Selmor Mtukudzi speaks on
erotic scenes in the film
Escape

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Selmor Mtukudzi, who featured in the film
Escape that is set to premiere during the
ongoing Zimbabwe International Film Festival
(ZIFF), says her husband Tendai Manatsa was
initially uncomfortable with a kissing scene on
the movie.
One of the controversial scenes in “Escape”
featuring Selmour Mtukudzi
The 90-minute film was co-directed by British
academic and filmmaker Agnieszka Piotrowska
and Zimbabwean Joe Njagu.
It also features Munya Chidzonga, Jose
Marques, Harare International Festival of Arts
general manager Maria Wilson, Nothando
Nobengula and Eddie Sandifolo.
The daughter of music legend Oliver Mtukudzi
told the Daily News she only took up the role
after some lengthy negotiations with Manatsa,
who is also a musician.
“I obviously had to get permission from him. He
finally agreed to us doing it,” said Selmor.
Piotrowska, who was with Selmor during the
interview, weighed in on the matter.
“This is a great story; we had to negotiate for
a long time. And he (Manatsa) read the whole
script and we waited for him. He was like I like
the script but can’t you do it without the
kissing scene?”
Despite his initial misgivings, Manatsa finally
gave Selmor the permission to feature on the
highly-anticipated movie which will premiere at
Ster Kinekor Borrowdale tonight.
However, her husband and fellow musician
Manatsa had to be thoroughly persuaded in order
for her to play the role.
Selmor plays the role of a strong African girl
called Anna.
“I could relate quite a bit to Anna; she is a
modern African girl. Being an African girl myself
and appreciating the modern world, it wasn’t
too much of a stretch for me to get into
character,” she said.
The Nguva Yangu singer explained how she was
able to go through the erotic scenes in the
movie.
“As for the erotic scenes, you just switch your
mind. I told myself that this is no longer Selmor,
it’s Anna and she has to do this,” said Selmor.
Though Selmor conceded that Escape was her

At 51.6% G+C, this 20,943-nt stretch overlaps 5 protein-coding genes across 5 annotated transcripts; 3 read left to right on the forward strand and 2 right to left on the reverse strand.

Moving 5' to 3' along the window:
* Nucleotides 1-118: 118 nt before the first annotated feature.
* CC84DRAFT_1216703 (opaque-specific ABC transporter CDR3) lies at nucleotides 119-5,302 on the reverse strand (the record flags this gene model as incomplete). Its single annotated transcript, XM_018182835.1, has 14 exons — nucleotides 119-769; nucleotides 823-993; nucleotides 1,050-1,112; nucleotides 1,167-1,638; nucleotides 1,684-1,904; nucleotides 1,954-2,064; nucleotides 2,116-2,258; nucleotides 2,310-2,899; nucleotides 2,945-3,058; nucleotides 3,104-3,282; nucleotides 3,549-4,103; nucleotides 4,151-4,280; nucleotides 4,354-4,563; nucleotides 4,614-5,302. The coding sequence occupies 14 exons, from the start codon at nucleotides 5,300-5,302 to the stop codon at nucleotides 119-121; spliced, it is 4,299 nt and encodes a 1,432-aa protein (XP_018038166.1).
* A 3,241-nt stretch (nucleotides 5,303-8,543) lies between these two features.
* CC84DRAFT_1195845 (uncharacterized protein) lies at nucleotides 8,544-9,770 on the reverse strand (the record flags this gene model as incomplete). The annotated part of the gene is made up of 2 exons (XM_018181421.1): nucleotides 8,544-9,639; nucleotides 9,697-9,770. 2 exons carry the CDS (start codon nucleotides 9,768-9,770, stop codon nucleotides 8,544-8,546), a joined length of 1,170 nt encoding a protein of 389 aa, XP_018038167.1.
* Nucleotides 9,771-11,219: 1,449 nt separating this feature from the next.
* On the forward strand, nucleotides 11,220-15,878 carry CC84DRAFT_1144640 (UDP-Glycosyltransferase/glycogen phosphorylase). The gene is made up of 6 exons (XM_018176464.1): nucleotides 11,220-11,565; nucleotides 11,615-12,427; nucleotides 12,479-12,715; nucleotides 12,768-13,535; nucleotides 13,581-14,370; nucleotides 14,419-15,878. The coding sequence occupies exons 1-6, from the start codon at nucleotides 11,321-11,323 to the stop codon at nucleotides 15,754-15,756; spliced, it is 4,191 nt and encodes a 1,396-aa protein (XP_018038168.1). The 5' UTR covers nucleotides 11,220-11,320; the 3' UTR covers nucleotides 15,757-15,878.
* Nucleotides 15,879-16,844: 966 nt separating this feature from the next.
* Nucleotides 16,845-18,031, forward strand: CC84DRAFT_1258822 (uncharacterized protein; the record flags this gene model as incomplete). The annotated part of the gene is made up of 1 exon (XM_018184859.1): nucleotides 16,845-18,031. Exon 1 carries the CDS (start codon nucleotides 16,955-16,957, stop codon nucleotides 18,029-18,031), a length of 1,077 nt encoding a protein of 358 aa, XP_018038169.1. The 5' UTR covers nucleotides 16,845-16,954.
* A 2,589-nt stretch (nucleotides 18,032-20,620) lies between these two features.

biggest role to date, she was quick to point out
that she is not a greenhorn in the world of
acting.
“I did a movie called I am the Future which was
directed by Godwin Mawuru as well as numerous
dramas that came out on ZBC. I have always
been an actress,” she said.
She added that she found her role on Escape
very exciting.
“Working with different directors was
interesting in that they would agree on certain
things and disagree as well. You would find that
Joe would want certain things, while Agneiska
wanted different things. But at the end of the
day, they would agree . . . I enjoyed myself
during the production,” said Selmor.
Piotrowska hailed her collaboration with Njagu
on Escape.
“Collaborations are important in every sphere of
life. The idea of opening your mind and
interacting with different cultures can present
interesting pieces of work. It’s important to
open minds rather than say I don’t know these
people so I will ignore them,” she said.
The British filmmaker commended local artistes
for the effort they put in their work.
“The artistes are so much talented but they need
to work on organisation skills. As an educator,
we spend a lot of time teaching people how to
organise things . . . but the talent is there to
be honest,” said Piotrowska, adding that Escape
exposed her to a new filmmaking experience.
“I have worked with National Geographic before,
doing documentaries. I have worked all over
Africa but I was working for an American
organisation, but now I am working with African
filmmakers.
“Escape has commercial value but for me it was
about different cultures merging. The main
character is of mixed race, whose mother on her
death bed revealed that the father is
Zimbabwean.
“The heart of it is what happens when you are
mixed like this and you have to find stuff about
your identity,” she said.